Zero day Wooooooohooooo. Our first one since starting the CT on July 5th. It was a much needed day of eating and just laying around at Ravens Rest Hostel. I really don’t have much exciting to say about the zero day. Most hiker zero days are simply eating, drinking, and sleeping. That’s exactly what my day was.
The day started with 6 people all crammed into one bunk room at the hostel. You can imagine the smells and sounds that happen in these rooms. We awoke took showers and searched out more food before finally getting a ride back to the trailhead around noon. It’s only 53.3 miles to Silverton from Lake City. We plan to do a very short day today to take advantage of a yurt that is on trail and then two big days to get into Silverton late on the third day. Once we got on trail the skies immediately began to darken. We only had hiked for about 3 miles before the skies opened with rain and hail. We tucked ourselves under a tree and put the Tyvek over us as usual to stay dry. The delay didn’t last long and though the skies remained threatening we stayed dry for the next 6 or so miles before reaching the yurt. Another group of hikers were taking refuge in the yurt but said they weren’t staying the night and would be leaving soon. We began to settle in as the other hikers left and soon after a parade of hikers began to show up. The yurt was available for anyone to reserve, which we hadn’t done. These hikers had reserved the whole yurt for the 3 of them. Then another two hikers arrived, at this point we had 8 hikers in the yurt. The hikers said we could all stay, the yurt had 4 bunks and 4 cots so this was perfect. We were very thankful that they had let us stay. We all sat around and shared stories and life experiences for a few hours. It was truly the best night in trail so far. So many pleasant people in one place, all warm and dry. Well we were warm till going to bed. The yurt got really really cold, and I had forgotten to put my inflatable mat under me on the cot. I froze most of the night, it didn’t help I was too stubborn to get up and go pee for about a five hour period during the night. Oh well at least I didn’t have to pack up a wet tent :).
The thought was that by staying in a yurt we would wake up early and have much less packing up to do in the morning, meaning we would be in trail early. Yeah….so we left the yurt around 8am, so much for early. We spent the morning heading towards the high point on the Colorado Trail. It was a slow and steady climb across exposed high alpine plains and boulder fields. Again we saw countless marmots and pikas during the day. I’m not sure what life will be like when I don’t hear the loud meeping of pikas all day. We reached the high point on the trail which is higher then Forester Pass, the high point of the PCT, but far less dramatic and difficult. Clouds began to build as usual and a light rain eventually began to fall. The rain only lasted alittle while and the rest of the day was generally cloudy but very pleasant. After having some lunch at the bottom of a small valley we began climbing again. We were surrounded by willow bushes and a few small ponds. My eyes were constantly scanning for moose. All of a sudden I spotted one in the distance, then another, and then a third. This drainage was moose paradise evidently. It was great to see some large wildlife rather then just our friends the marmots and pikas. The bulk of the afternoon was spent between 11.5k and 12.8k going up over ridges and then back down. It was a huge series of climbing over them and then descending. By the end of our day, 22 miles later we were hurting. We made camp at 12.8k feet, the highest I’ve ever camped. I slept pretty well, but even sleeping was a bit difficult at this elevation. It was a productive and beautiful day, probably the prettiest day of hiking I’ve had this year and probably since Washington on the PCT last year.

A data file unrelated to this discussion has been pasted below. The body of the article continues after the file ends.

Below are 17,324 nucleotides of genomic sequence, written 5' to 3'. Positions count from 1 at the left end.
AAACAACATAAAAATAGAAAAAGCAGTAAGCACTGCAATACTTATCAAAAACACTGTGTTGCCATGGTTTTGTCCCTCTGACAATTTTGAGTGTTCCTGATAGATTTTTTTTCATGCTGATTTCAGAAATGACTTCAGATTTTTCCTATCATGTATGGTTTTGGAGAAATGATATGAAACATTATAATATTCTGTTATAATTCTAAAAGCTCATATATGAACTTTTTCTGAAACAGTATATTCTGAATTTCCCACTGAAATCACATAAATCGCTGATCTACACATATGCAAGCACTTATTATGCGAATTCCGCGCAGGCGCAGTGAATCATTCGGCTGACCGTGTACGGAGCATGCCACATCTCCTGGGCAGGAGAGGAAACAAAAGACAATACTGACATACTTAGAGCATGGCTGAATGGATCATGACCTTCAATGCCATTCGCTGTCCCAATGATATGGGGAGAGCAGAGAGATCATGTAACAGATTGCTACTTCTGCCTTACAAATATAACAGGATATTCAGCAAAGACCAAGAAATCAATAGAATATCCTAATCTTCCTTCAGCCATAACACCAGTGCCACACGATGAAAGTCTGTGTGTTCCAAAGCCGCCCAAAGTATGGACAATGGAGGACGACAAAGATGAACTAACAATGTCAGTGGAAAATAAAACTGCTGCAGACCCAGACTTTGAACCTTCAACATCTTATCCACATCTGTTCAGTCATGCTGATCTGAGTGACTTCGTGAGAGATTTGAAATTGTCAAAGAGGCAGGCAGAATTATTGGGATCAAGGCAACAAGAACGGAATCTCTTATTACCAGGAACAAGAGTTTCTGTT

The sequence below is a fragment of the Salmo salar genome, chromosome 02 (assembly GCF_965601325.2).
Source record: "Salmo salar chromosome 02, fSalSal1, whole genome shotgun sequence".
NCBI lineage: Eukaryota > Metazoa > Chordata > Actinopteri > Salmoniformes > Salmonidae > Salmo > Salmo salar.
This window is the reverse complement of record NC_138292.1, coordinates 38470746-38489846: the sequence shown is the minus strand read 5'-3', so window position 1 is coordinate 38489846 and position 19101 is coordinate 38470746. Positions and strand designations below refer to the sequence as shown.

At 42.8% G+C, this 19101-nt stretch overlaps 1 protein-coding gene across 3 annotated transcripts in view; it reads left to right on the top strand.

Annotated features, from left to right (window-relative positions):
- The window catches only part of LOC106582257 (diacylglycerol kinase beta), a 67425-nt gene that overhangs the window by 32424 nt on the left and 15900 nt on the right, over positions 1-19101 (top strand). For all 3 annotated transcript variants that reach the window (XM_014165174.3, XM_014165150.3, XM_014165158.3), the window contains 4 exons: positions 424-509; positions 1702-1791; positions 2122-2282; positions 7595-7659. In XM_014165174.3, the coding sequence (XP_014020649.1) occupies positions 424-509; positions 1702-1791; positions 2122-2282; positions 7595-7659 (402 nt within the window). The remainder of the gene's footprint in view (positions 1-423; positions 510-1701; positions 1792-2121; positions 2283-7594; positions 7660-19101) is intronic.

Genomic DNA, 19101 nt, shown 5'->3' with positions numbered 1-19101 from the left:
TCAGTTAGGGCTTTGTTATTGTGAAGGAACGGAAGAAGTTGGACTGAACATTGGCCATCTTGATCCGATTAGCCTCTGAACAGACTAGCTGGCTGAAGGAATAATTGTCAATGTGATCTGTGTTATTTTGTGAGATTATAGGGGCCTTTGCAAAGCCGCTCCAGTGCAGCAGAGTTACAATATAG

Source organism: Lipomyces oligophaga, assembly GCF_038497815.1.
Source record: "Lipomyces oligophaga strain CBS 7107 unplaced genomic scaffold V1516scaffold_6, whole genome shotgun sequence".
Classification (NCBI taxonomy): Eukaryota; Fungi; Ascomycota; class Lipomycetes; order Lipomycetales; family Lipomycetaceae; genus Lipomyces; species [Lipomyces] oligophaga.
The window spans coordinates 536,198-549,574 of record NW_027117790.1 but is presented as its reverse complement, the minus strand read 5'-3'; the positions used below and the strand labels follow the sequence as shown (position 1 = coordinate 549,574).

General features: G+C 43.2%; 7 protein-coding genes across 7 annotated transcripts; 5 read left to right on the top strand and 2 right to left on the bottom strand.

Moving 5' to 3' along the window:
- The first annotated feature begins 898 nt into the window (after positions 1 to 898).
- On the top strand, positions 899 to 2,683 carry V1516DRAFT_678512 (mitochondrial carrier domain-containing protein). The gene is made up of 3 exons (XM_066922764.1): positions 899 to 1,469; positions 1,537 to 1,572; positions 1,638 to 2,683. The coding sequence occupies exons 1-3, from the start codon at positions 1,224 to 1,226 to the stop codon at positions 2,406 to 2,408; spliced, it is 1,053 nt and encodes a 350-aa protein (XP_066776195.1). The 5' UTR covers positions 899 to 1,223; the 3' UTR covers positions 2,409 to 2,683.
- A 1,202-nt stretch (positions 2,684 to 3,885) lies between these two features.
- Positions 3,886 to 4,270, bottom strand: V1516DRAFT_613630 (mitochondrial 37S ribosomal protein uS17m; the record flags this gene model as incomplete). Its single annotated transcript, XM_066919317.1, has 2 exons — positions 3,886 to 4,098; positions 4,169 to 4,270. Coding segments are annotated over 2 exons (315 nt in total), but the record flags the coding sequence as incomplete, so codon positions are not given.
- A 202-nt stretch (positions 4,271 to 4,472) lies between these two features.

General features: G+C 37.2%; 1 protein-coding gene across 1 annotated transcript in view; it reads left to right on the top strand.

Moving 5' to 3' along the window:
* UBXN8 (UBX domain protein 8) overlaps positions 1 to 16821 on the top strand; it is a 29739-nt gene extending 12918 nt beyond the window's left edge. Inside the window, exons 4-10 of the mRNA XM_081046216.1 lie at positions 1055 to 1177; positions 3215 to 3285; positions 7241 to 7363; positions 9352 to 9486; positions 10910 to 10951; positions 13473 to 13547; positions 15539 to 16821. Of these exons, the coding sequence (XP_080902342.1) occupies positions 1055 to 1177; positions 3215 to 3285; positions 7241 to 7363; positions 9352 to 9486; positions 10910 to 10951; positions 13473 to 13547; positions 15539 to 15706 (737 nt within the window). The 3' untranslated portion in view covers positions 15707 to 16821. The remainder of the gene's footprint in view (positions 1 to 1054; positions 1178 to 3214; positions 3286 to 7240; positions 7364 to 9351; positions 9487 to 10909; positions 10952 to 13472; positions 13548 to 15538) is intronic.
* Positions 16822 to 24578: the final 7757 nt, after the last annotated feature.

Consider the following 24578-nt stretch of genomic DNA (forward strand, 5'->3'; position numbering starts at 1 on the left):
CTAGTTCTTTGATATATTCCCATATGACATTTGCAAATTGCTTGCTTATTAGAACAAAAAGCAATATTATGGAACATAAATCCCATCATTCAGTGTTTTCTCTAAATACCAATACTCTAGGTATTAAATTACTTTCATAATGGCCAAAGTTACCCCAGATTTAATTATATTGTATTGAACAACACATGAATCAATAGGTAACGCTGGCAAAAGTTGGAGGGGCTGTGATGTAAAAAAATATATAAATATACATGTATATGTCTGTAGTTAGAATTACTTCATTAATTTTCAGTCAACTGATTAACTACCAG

It was a very cold morning at almost 13k. I did not want to get out of the sleeping bag and certainly didn’t want to leave the tent. That being said it was time to head into Silverton and get some more food, new shoes, and get cleaned up again. It wasn’t very long till we had made it to the Stony Pass Trailhead. It’s a remote trail head high in the mountains on a dirt road. Not the type of place you would be hitching from very easily. We decided we wouldn’t be hitching today and instead walked the 10.8 miles down the long and sometimes steep dirt road to Silverton. With the hiking to the trailhead it was 13.3 miles for the day, a pretty short and easy day. We checked into the Blair Street Hostel, not as nice as the Leadville Hostel which was the nicest on trail, and immediately went to get a pizza each. After eating it was time for a short nap, followed by showering and then repacking our bags with more food that was sent to us by my wonderful sister. We did a bit of laundry and then it was time to eat again. We had dinner at a nice little restaurant called the Eureka Station. They had some wonderful veggie tacos, salads, and hand cut french fries. Just what the doctor ordered. Tomorrow is my 34th birthday, trail birthdays are abit strange. Rather then relaxing and celebrating with a nice dinner and a drink or two I’ll be hiking around 20 miles and eating granola bars. Hmmm kind of anti climactic but at least the scenery will be good. We will be making our final push to Durango and should be in Durango on Saturday. Once arriving we will be rating with either my friend Clark or Ben and relaxing for a couple days before heading to New Mexico to jump back on the CDT. That’s all for tonight, it’s time for bed.